October 20, 2011

Dictionary of Christian Spirituality

Zondervan has released Dictionary of Christian Spirituality, a new textbook and reference book on Christian Spirituality designed to be an academic resource from a broadly evangelical perspective that consciously takes into account the history and contributions of the wider Christian community throughout time. The book as two major parts, "Integrative Perspectives" and "Dictionary Entries." The first is a series of 34 topical essays dealing with introductory issues, major topics, and historical overviews. Most essays are five or six pages, and they seem to be good introductions to their respective areas. This first part is more or less what you might expect to find in an intro textbook, and their quality and breadth would make for a quite solid one. The second part of the book consists of about six hundred pages of dictionary articles, ranging in length from about a quarter page to around two pages, though most are around half a page. Their topics range widely, covering topics in spirituality like discipleship, nature mysticism, retreats, lament, and so on; historical figures, such as John Wesley, Vincent de Paul, Oscar Romero; and movements, such as Franciscan spirituality, Pentecostal spirituality, etc. As with any dictionary, I'm sure there is some unevenness in the entries, but the ones I read were good introductions to their respective areas.

 I am certain of the value of this new hybrid book. First, the quality of the integrative essays seems very good, and I especially enjoyed editor Glen Scorgie's overview chapter, which provides a very solid introduction to the rationale and scope of a study of spirituality. He describes authentic Christian spirituality as "a Spirit-enabled relationship with the triune God that results in openness to others, healing progress toward Christ-likeness, and willing participation in God's purposes in the world" (30). The other essays I have sampled seem likewise informative and well-reasoned. One aspect of this project that does come through is that it is deliberately interdisciplinary, both in the sense of incorporating various aspects of the study of the Bible and of theology (OT, NT, systematics, history, as well as the more practical) but also beyond the world of theology to other areas, particularly psychology. There is also a very deliberate attempt in the essays and the dictionary articles to include both distinctively evangelical perspectives and personalities and a very broad scope of other Christian contributions. There is also an obvious geographical diversity reflected in the contributors and the articles themselves that lends a global perspective.

 Thinking about the book as containing two principal parts, I see it being of great value as a textbook. I would envision a professor assigning certain of the introductory essays and pointing to a list of relevant articles for weekly assigned readings. There is also the possibility of setting the students loose in the dictionary portion in search of personalities and paper topics that resonate with them or pique their interest, a benefit of the wide variety of introductions close at hand. With those two types of uses in mind, I think this hybrid introduction and dictionary would make an effective textbook as well as a reference tool, though probably best suited to the former.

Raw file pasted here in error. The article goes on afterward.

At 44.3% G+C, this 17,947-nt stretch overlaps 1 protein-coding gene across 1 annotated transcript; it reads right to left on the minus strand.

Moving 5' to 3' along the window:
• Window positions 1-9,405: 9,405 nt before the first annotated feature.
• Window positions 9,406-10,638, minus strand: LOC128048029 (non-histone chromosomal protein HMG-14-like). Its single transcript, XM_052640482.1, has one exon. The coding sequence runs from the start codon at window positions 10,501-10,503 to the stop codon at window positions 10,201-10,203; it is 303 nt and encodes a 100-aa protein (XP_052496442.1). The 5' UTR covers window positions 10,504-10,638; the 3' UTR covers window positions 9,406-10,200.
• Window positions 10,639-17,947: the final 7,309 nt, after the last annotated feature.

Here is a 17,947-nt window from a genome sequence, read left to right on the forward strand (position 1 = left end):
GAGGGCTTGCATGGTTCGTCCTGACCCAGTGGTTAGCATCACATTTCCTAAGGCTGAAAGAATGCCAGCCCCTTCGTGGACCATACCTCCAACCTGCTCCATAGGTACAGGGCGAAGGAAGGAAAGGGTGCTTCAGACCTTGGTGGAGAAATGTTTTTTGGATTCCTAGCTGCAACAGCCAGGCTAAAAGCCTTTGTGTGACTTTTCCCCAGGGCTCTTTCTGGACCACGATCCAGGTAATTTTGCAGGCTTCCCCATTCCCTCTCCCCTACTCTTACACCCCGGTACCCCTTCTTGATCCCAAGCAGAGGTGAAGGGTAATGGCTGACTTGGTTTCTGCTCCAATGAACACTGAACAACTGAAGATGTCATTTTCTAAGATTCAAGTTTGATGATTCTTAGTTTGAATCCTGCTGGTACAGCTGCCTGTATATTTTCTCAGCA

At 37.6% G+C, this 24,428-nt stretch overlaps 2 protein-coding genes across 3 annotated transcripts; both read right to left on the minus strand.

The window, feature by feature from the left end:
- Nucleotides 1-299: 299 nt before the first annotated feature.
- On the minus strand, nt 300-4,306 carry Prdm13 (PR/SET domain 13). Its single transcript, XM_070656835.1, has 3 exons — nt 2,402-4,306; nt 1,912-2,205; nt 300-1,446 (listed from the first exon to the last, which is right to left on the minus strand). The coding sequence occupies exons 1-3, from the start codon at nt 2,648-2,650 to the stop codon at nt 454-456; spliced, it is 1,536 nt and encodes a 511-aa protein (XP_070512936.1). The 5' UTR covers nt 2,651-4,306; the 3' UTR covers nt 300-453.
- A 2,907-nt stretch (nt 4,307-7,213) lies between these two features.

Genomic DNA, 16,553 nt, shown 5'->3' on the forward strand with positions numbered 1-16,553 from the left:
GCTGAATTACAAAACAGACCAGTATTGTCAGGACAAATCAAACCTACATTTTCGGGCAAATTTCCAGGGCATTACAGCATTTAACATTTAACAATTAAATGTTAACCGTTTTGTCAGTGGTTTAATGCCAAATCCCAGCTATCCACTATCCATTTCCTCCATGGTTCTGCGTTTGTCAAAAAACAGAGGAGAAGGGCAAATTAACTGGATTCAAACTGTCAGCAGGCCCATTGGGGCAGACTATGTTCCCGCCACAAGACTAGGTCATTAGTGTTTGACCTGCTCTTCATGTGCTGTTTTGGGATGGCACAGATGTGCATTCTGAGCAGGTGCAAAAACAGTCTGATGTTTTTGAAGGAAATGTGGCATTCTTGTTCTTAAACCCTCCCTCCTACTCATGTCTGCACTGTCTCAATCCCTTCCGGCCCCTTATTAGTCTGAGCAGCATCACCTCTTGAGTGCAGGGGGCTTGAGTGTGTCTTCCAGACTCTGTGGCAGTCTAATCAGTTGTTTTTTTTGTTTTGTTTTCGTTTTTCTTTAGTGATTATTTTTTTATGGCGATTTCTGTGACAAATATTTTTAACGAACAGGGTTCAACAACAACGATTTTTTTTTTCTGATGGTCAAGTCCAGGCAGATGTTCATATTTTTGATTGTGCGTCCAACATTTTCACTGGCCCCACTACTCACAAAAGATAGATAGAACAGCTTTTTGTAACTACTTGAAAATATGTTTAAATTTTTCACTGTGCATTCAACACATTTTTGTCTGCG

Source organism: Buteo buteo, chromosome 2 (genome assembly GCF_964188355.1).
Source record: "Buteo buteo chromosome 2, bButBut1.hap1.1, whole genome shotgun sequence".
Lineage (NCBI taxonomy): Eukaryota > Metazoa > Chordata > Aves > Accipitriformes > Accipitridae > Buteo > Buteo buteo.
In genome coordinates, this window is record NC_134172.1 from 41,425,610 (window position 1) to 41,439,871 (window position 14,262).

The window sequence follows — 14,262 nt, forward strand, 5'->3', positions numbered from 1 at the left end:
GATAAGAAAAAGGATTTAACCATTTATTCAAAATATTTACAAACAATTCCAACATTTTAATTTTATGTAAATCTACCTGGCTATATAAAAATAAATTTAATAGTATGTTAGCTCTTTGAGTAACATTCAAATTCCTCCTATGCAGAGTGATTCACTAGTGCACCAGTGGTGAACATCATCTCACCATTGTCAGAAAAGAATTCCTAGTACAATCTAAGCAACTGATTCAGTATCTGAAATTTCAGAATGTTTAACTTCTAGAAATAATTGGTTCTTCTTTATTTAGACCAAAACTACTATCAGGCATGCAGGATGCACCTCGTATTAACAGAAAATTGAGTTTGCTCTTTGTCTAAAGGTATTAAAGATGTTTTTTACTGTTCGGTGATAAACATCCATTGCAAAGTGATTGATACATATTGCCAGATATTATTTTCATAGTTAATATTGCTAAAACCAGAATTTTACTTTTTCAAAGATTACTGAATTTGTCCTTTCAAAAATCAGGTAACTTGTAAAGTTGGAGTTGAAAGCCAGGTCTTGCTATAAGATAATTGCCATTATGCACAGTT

This brings me to a couple weaknesses, which might be easily rectified in future printings and editions. First, and most notably, there is no list of dictionary entries. As I have noted, there is an immense variety of topics covered in the dictionary portion, which is a strength. But without knowing that there is an entry on "Motherhood of God," "Leisure and Play," or "Jarena Lee," one likely wouldn't go looking. So I envision a lot of trial and error in the use of the dictionary. This is mitigated a bit by the fact that each dictionary article ends with a short "see also" list of other suggested readings, but it is still a glaring omission that will hamper the usefulness quite a bit. The second shortcoming is that, while the dictionary articles have a list of "see also" suggestions, the main integrative essays do not, though it seems like these would have been especially useful here. As I've mentioned, I can see a student being assigned a few of the major essays and then a selection of the smaller dictionary entries to suit the instructor's desires, but with no article suggestions, the instructors or students are left to page through the 600 pages of dictionary entries in search of the relevant topics. It would have been useful, for instance to have a list after the "Jesus" article (by Dallas Willard, which was quite worthwhile, by the way) that included suggestions like cross; humility; imitation of Christ; Jesus Prayer; Jesus, name of; Lord's Prayer; Lord's Supper; Johannine Spirituality; Luke's Spirituality; and so on. This would also be of great value in the historical essays, as it would help the reader know which historical figures or relevant groups have individual entries.

 These weaknesses aside, there's a valuable resource here. I look forward to continuing to learn from it.

 Thanks to Zondervan for a review copy and a place on their blog tour.

No comments: